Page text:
Article first published February 2009
Raking through the MRF
The sharp change in the economic outlook over the past six months has revealed the fragility of the global recycling value chain. Too much reliance had been placed on China as a market for recovered materials. This outlet had blinded European politicians to the need to think longer term, and develop indigenous markets for recovered materials. The European waste industry has continued to be caught in the downdraft of Veolia Environnement's mid October, and not necessarily last, profits warning. The knee jerk reaction has been that all waste services corporates face the same predicaments. The reality is different, but equally it shouldn't detract from obvious public policy failures.
French market leader showing the strains
For the record, Veolia ES as the global leader in waste services is rightly viewed as a bellwether for the industry. After nine months in 2008 its global revenues were up 15.5% at €7.71bn, though operating cash flow was reported to be no better than stable – so margins were under visible pressure.
Veolia Environnement’s Gallic business model is bureaucratic and multi-tiered, and thus has poor response times to changing market circumstances. Furthermore, it’s clearly suffering the acquirer’s curse having paid top € for both Sulo in Germany and VSA Tecnitalia in Italy in mid 2007; neither are performing to its expectations. Notably, both are in markets which it had previously studiously avoided meaningful participation. Indeed the recent Veolia Q3 statement referred specifically to revenue contraction in Germany’s DSD (packaging waste).
An industry shaped by regulation
European Union environmental regulation has been driven for several decades by a bunch of highly effective, and at times almost evangelical, environmental NGOs. These lobbyists have secured a series of policy commitments, enshrined in directives, which have driven the pollution abatement and prevention agenda. Amongst their campaign honours are the Landfill directive, and most recently the Waste Framework directive.
Particularly in the UK, environmental regulation has tended to exhibit a distinctive “command and control” culture. This places emphasis on compliance with the law, and too little emphasis is placed on understanding the broader picture. In part this has been because the UK has been dilatory in applying EU legislation and has therefore been rushing to meet deadlines; a case in point being landfill diversion targets.
A recent National Audit Office report bluntly stated that DEFRA initially responded too slowly, and the report went on to conclude that achievement of the 2013 target of a halving of municipal volumes (vs. 1995 levels) to landfill was “challenging” – a polite way of saying that it was increasingly unlikely to be met. Thus the UK faces at being at risk of financial penalties.
Link between GDP & volumes of waste
There’s good circumstantial evidence of a close link between GDP and the volumes of waste that an economy produces. Historically poor data collection hinders empirical proof, however. Reliable data on tonnages going into UK landfills has only been available since the introduction of the landfill levy in October 1996, even though there was a previous licensing requirement to install weighbridges. Generally, EEA data (for Europe) is two years or more out of date.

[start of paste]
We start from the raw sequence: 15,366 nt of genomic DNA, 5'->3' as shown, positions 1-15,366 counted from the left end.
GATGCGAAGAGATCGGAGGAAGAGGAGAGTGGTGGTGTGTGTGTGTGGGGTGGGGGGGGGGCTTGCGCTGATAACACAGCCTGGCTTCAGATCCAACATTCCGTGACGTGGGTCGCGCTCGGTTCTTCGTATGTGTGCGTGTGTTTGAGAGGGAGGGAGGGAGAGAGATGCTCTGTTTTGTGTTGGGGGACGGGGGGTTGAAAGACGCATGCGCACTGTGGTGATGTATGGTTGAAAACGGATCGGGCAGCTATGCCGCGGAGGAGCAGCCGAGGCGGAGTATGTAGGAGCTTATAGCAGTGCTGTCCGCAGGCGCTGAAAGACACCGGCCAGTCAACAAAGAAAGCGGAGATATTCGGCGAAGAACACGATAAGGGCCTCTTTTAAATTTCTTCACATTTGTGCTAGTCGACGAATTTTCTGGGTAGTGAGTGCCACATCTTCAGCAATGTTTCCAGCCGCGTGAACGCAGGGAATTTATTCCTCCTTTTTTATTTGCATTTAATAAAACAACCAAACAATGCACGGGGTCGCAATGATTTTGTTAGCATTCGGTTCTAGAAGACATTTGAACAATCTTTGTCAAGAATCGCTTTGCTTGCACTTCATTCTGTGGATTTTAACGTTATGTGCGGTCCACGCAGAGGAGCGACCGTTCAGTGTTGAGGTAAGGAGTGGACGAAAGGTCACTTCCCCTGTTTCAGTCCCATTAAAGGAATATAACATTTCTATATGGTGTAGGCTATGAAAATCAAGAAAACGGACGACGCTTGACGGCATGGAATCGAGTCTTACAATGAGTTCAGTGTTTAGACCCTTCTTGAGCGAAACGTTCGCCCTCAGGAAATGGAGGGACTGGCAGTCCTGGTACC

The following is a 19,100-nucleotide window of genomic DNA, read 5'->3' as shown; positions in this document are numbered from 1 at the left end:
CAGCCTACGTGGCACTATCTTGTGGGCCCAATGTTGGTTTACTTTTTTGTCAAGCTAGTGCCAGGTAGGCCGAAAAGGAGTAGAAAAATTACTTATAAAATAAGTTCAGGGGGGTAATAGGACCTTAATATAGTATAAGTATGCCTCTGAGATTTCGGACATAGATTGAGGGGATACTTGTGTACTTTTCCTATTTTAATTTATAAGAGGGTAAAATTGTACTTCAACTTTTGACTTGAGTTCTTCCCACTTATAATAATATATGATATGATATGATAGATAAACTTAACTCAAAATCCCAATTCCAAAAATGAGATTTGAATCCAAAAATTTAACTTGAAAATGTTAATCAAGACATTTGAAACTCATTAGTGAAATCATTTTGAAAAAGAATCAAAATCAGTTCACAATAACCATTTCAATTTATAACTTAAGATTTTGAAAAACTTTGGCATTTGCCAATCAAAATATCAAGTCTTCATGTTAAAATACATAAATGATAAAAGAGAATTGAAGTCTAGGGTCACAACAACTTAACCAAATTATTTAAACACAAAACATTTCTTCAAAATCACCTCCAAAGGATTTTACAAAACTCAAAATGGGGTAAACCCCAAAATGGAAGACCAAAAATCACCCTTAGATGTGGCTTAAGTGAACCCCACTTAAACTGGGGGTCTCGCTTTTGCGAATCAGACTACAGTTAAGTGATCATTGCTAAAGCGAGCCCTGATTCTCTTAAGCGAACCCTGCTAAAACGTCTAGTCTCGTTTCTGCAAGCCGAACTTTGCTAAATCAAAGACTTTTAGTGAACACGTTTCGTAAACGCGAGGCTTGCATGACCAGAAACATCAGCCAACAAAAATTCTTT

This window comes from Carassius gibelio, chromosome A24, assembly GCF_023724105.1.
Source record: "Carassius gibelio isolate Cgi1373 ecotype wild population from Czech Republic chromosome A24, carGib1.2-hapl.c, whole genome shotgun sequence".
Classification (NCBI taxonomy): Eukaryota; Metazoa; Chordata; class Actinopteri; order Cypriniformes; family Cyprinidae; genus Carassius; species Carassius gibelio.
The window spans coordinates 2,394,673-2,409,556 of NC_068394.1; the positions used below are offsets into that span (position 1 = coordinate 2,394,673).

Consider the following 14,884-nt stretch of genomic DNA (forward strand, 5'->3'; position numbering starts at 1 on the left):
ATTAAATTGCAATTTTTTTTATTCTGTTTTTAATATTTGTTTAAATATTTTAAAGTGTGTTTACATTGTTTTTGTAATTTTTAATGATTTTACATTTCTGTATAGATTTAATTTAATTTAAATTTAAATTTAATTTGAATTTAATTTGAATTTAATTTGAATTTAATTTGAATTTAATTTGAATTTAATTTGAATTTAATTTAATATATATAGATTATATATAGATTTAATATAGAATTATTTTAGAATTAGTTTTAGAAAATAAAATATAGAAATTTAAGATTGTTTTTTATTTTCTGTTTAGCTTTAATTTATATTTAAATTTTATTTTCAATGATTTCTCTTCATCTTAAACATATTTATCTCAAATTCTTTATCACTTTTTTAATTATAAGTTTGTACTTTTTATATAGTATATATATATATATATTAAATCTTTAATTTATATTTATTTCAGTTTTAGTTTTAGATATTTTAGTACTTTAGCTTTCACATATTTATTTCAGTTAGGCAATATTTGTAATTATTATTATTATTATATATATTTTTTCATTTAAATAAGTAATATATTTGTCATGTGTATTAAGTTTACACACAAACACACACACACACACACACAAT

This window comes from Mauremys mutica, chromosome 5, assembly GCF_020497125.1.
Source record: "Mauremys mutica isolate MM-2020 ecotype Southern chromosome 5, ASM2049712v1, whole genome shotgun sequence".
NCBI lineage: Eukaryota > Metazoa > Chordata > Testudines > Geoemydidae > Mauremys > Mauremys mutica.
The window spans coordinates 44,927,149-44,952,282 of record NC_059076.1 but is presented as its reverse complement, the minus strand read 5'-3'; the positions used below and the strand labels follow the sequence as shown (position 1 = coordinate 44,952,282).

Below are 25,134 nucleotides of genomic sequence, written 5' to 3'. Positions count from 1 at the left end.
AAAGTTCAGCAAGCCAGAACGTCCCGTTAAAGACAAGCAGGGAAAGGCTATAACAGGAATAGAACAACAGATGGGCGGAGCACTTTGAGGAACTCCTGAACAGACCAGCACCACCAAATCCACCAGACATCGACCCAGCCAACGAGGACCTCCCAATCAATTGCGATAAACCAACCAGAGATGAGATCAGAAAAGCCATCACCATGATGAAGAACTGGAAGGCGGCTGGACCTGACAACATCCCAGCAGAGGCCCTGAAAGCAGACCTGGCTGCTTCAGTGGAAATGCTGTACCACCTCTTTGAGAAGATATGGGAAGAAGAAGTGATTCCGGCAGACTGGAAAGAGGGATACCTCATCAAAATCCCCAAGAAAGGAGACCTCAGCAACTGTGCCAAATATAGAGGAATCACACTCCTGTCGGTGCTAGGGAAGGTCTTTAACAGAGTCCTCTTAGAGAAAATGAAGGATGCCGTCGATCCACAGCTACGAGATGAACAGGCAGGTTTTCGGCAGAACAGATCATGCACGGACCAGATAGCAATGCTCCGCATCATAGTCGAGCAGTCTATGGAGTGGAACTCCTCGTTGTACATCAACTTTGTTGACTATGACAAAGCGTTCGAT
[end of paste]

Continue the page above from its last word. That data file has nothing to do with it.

A recession will undoubtedly halt the growth in waste generated by households – typically 450-500kg/head pa. Additionally, much reduced house-builder and developer activity in the UK is already reflected in lower volumes of construction & demolition wastes. Though, interestingly, Shanks has reported a much robust outlook for C&D wastes in the Netherlands.
What’s happening this winter is the painful coincidence of rapidly deteriorating economic circumstances and the relentless pincer of tougher environmental regulation. The latter is concentrated in those EU countries with a historically high dependency on landfill: Greece, Italy, UK & Eire feature. Combined, these developments have fundamentally changed some of the economic assumptions of the European waste industry.
Resource recovery and re-use is here to stay
Tougher environmental regulation – in particular the need to comply with the EU Landfill directive - has driven changes in disposal practices. Resource recovery, and re-use, is here to stay. Not enough thought has been given to what happens next. In those markets where incineration, or to use its contemporary more community friendly title of waste-to-energy (WTE), is accepted then this has become a prominent option in delivery of landfill diversion.
What the politicians also failed to consider was that these new environmental priorities are typically more expensive solutions, even in a favourable economic and market climate. Nevertheless, there’s an acknowledgement in many continental markets that cheap options aren’t acceptable.
There’s a wide range of business models in the European waste industry, and more ways to make profits than there are to skin a cat with nine lives. For example, those with landfill gas portfolios (e.g. Viridor, & Infinis) are enjoying buoyant profitability. Hence the illogicality of the knee jerk reactions to the current predicaments of some leading waste companies, in particular the French market leaders.
Particular attention has been focussed on the snarl-up in the recycling value chain. Tabloidesque stories of waste stockpiles may add drama but unfortunately are the reality and are here to stay, as the Environment Agency has been forced to acknowledge,
In the UK, DEFRA officials have been alert to the inevitable supply/demand imbalances for quite a number of years. There’s also been the very public economic mess of the DSD in Germany, which should’ve been a warning.
Yet, upgrading the UK’s waste handling infrastructure hasn’t rated as a political priority. Politicians have been guilty of demonstrating that they haven’t learnt the lessons of the 1990s. But then the New Labour government of the past decade has at times treated its claimed environmental priorities rather akin to a shipping flag of convenience.